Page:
A savings account is a safe place to put money aside for a future goal or for unexpected expenses. When you put your money in a savings account, the bank rewards you by adding a small amount of extra money to the account on a regular schedule. This is known as interest. As a result, your money grows!

That’s why it’s a good idea to set aside as much as you can in your savings. The amount of interest you earn will depend on which account you choose and the amount of money you keep in the account over time.

While savings accounts are a good place to set aside money for the future, keep in mind that many savings accounts limit how often you can take your money out. So for paying your monthly bills or making day-to-day purchases, checking accounts are a much better choice.

Which type of account is right for you? Well, it depends on a few things, like your income, your budget, and your reasons for saving. You may even want several accounts … maybe a regular savings or money market account for your basic saving needs and Certificates of Deposit for college tuition or the down payment on a house.

There are several kinds of accounts that can be used for saving. Three of the most common are regular savings, money market accounts and Certificates of Deposit, or CDs. Ask for details where you bank. Many banks offer Web sites that can assist you.

common types of savings accounts

safe icon

Savings accounts are one way to build your financial foundation. Many financial experts suggest savings accounts will help give you peace of mind and help you prepare for your future. As a money management tool, your savings account can help you save for a goal, prepare for emergencies, earn interest, and generally build healthy financial habits. Research has found that having a savings mindset and saving for long-term goals is associated with greater financial success.

When you deposit money into a savings account, your money is always available to you but you may have an opportunity to earn greater interest depending on where you save it and how long you save it. Essentially, you earn interest on your savings account because you are allowing your financial institution to borrow your deposit and lend it to other customers (or members, if you have a credit union account). Earning interest allows your savings to grow faster. There are several different savings accounts but here are a few common types that pay varying levels of interest:

With this account, you’re allowed to put money in (make a deposit), or take money out (make a withdrawal). To keep your account open – or avoid a fee – the bank may require you to keep a certain amount of money in the account, called a minimum balance, at all times. They will also limit the number of times you can withdraw money each month. You also earn interest.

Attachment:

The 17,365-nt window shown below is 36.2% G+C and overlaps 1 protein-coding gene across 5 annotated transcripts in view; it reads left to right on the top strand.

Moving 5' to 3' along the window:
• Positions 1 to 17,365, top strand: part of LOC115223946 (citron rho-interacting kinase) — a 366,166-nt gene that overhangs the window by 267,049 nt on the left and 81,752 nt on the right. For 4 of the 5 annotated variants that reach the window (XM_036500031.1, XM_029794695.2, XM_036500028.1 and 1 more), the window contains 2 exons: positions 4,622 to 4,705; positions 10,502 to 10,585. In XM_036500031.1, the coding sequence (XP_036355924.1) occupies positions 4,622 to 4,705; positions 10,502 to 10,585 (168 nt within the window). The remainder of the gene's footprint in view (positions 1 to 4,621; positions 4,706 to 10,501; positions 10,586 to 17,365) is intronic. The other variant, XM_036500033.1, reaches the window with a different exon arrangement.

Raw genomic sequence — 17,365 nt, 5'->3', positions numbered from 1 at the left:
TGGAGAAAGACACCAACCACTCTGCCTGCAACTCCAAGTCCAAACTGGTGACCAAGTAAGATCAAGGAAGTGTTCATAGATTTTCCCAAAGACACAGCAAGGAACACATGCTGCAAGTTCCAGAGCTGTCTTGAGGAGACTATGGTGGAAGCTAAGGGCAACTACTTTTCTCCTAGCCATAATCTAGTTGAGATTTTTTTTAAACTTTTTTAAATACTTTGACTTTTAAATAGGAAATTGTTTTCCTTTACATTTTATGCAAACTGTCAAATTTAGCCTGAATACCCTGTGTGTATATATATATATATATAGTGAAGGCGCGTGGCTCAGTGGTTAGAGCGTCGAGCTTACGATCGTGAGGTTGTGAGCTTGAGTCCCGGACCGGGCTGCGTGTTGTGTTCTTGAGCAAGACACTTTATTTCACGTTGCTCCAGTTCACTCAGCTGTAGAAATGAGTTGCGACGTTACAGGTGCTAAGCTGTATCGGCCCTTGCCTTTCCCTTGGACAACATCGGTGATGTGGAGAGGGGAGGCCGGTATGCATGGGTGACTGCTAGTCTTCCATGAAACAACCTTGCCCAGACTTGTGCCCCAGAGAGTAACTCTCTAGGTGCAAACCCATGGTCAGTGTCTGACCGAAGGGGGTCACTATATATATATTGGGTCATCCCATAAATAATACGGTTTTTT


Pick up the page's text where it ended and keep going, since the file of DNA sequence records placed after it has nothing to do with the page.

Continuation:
Like a regular savings account, a money market account also pays interest. It may require a higher minimum balance, but it offers two other advantages. First, you receive checks you can use to make withdrawals. There are restrictions on the number of withdrawals made by check, but the ability to write a check is very convenient. The second advantage is that money market accounts generally have higher interest rates than regular savings accounts.

Certificates of deposit, or CDs, require you to keep your money in an account for a fixed period of time, from perhaps a few months to five or more years. This period of time is called the term. The interest you earn on CDs is generally higher than on a regular savings or money market account. The bank rewards you with higher interest because you are allowing them to use your money for a longer term. If you withdraw your money before the end of the term, you may have to pay a penalty. This penalty is often a reduction or forfeiture of the interest earned

how to open a savings account

Before you go to the bank, see what you need to bring with you. Keep in mind that different banks have different requirements for opening accounts, including a minimum age requirement for having accounts of your own. When you open a checking account, the bank will need to verify your identity. You may need to bring one or more pieces of identification along with money for your initial deposit. Be prepared by asking your bank in advance if there will be a minimum opening deposit required.

Ask your bank which forms of ID they accept, for example:

  • Driver’s license or state ID
  • Passport
  • U.S. military ID
  • Alien Registration card
  • If you’re in the military, U.S. military ID (CAC Card)
  • If you’re a military dependent, U.S. military dependent ID

A parent or guardian must accompany a person under 18 (19 in Nebraska) and usually must bring two forms of current identification for the person under 18. Ask your bank which forms of ID they accept for persons under 18, for example:

  • Birth certificate
  • Immunization record
  • Student ID
  • Social Security card

Ask if there are special programs that you are eligible for. For example, many financial institutions may offer a special military or student account.